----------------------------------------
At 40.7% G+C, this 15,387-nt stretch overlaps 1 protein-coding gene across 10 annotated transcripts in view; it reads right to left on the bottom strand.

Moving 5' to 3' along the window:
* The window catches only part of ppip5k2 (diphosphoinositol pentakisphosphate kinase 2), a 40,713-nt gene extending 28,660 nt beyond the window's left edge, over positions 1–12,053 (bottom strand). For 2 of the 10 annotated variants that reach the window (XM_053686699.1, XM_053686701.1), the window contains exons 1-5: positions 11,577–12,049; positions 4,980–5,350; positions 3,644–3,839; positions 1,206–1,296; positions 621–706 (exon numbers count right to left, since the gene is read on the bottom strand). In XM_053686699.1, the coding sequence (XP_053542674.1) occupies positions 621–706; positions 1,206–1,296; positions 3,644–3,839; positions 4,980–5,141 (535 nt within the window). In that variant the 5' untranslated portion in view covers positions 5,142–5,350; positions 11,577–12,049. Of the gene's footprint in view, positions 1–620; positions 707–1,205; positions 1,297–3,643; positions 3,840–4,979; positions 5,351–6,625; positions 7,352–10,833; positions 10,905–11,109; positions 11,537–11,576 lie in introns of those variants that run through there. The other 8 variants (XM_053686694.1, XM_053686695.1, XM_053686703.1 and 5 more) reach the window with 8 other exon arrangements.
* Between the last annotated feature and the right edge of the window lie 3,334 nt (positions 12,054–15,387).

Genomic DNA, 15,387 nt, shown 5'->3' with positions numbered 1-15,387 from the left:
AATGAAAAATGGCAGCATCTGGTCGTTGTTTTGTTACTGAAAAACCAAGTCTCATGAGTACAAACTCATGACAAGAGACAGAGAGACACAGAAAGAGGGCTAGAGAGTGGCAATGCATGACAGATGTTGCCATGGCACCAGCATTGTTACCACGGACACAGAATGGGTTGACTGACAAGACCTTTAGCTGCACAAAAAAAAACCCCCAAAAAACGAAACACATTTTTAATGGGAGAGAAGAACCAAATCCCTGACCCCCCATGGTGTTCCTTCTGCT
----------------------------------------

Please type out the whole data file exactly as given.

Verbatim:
At 40.7% G+C, this 15,387-nt stretch overlaps 1 protein-coding gene across 10 annotated transcripts in view; it reads right to left on the bottom strand.

Moving 5' to 3' along the window:
* The window catches only part of ppip5k2 (diphosphoinositol pentakisphosphate kinase 2), a 40,713-nt gene extending 28,660 nt beyond the window's left edge, over positions 1–12,053 (bottom strand). For 2 of the 10 annotated variants that reach the window (XM_053686699.1, XM_053686701.1), the window contains exons 1-5: positions 11,577–12,049; positions 4,980–5,350; positions 3,644–3,839; positions 1,206–1,296; positions 621–706 (exon numbers count right to left, since the gene is read on the bottom strand). In XM_053686699.1, the coding sequence (XP_053542674.1) occupies positions 621–706; positions 1,206–1,296; positions 3,644–3,839; positions 4,980–5,141 (535 nt within the window). In that variant the 5' untranslated portion in view covers positions 5,142–5,350; positions 11,577–12,049. Of the gene's footprint in view, positions 1–620; positions 707–1,205; positions 1,297–3,643; positions 3,840–4,979; positions 5,351–6,625; positions 7,352–10,833; positions 10,905–11,109; positions 11,537–11,576 lie in introns of those variants that run through there. The other 8 variants (XM_053686694.1, XM_053686695.1, XM_053686703.1 and 5 more) reach the window with 8 other exon arrangements.
* Between the last annotated feature and the right edge of the window lie 3,334 nt (positions 12,054–15,387).

Genomic DNA, 15,387 nt, shown 5'->3' with positions numbered 1-15,387 from the left:
AATGAAAAATGGCAGCATCTGGTCGTTGTTTTGTTACTGAAAAACCAAGTCTCATGAGTACAAACTCATGACAAGAGACAGAGAGACACAGAAAGAGGGCTAGAGAGTGGCAATGCATGACAGATGTTGCCATGGCACCAGCATTGTTACCACGGACACAGAATGGGTTGACTGACAAGACCTTTAGCTGCACAAAAAAAAACCCCCAAAAAACGAAACACATTTTTAATGGGAGAGAAGAACCAAATCCCTGACCCCCCATGGTGTTCCTTCTGCT